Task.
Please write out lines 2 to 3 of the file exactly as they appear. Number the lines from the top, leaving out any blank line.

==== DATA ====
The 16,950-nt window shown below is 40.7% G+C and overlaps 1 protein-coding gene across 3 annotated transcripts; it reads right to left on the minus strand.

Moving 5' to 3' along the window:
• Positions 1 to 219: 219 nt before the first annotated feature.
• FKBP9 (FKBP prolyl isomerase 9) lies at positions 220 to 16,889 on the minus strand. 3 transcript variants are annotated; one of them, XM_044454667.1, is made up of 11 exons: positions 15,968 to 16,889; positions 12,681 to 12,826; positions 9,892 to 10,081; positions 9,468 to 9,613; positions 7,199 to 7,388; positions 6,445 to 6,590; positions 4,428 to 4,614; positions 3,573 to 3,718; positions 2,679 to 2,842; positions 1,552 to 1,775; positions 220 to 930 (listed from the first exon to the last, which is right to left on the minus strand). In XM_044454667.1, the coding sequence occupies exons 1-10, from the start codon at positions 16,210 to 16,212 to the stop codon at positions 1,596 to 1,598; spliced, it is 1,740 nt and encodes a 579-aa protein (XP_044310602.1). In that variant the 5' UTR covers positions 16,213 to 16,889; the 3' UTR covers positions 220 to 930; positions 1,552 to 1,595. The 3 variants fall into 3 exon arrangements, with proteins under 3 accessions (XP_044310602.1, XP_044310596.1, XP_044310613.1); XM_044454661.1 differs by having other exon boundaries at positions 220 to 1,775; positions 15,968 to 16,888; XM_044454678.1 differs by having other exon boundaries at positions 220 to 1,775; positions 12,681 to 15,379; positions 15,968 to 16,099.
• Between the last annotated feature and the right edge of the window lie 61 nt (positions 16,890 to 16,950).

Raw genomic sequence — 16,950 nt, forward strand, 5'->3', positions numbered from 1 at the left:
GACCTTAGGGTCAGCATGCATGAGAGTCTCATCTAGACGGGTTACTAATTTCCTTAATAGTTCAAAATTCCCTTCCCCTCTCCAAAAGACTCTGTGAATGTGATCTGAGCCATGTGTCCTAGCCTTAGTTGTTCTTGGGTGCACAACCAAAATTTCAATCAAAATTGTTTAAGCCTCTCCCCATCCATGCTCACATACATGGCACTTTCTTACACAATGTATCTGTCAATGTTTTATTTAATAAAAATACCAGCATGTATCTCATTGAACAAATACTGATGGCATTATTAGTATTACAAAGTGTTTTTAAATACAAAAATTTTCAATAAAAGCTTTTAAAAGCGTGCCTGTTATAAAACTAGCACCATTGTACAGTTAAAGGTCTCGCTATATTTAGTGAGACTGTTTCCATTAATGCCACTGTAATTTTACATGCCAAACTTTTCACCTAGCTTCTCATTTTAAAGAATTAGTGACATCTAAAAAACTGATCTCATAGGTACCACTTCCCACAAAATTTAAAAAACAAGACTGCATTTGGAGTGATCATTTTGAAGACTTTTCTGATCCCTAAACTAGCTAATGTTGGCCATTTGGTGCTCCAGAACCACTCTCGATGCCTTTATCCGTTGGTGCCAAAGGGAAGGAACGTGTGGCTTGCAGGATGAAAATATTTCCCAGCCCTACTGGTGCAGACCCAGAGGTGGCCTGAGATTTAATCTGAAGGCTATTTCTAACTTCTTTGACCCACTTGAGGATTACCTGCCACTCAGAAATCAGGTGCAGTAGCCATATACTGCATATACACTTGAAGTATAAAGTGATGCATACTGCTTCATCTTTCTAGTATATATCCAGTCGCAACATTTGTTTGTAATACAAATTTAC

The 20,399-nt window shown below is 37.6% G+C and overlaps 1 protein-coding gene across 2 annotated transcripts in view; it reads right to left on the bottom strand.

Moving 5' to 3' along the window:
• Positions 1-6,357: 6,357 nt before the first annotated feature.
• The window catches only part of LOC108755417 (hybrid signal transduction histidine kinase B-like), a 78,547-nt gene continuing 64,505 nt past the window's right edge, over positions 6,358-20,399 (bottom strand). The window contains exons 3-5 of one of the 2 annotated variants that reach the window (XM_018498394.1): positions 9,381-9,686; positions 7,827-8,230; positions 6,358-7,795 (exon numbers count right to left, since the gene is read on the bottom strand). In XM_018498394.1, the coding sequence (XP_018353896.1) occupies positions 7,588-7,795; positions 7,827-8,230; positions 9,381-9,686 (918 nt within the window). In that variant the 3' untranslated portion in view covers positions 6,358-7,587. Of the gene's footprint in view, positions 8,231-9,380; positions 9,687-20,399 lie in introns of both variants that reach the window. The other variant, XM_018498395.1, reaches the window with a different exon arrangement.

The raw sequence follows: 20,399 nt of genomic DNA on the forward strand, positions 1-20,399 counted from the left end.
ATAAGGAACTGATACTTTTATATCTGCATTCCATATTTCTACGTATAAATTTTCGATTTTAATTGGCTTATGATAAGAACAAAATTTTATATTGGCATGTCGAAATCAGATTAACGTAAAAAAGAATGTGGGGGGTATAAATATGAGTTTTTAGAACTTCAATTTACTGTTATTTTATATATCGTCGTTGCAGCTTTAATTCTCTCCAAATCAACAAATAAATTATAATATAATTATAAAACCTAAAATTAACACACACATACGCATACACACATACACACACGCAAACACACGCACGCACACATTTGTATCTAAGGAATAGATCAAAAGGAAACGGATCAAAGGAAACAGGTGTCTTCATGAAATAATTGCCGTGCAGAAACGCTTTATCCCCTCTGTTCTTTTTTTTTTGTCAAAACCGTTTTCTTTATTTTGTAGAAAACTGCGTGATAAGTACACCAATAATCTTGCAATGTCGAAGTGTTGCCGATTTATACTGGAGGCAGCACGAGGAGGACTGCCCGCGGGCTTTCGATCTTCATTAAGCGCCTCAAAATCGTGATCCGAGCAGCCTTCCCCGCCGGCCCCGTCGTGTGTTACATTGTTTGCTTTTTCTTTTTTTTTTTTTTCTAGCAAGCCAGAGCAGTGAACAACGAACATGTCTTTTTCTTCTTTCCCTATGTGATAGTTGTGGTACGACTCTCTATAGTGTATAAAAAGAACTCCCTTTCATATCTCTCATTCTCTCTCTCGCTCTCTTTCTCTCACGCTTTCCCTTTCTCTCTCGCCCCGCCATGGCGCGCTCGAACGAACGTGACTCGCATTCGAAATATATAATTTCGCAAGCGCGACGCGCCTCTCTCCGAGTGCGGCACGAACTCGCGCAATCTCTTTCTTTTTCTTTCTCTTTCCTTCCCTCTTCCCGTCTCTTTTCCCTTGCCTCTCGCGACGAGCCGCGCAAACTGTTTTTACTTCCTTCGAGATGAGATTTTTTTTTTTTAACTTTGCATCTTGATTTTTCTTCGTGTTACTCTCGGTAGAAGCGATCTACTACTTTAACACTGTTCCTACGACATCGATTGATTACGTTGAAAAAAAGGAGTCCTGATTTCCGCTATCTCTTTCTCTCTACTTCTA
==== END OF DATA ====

Moving 5' to 3' along the window:
• Positions 1 to 219: 219 nt before the first annotated feature.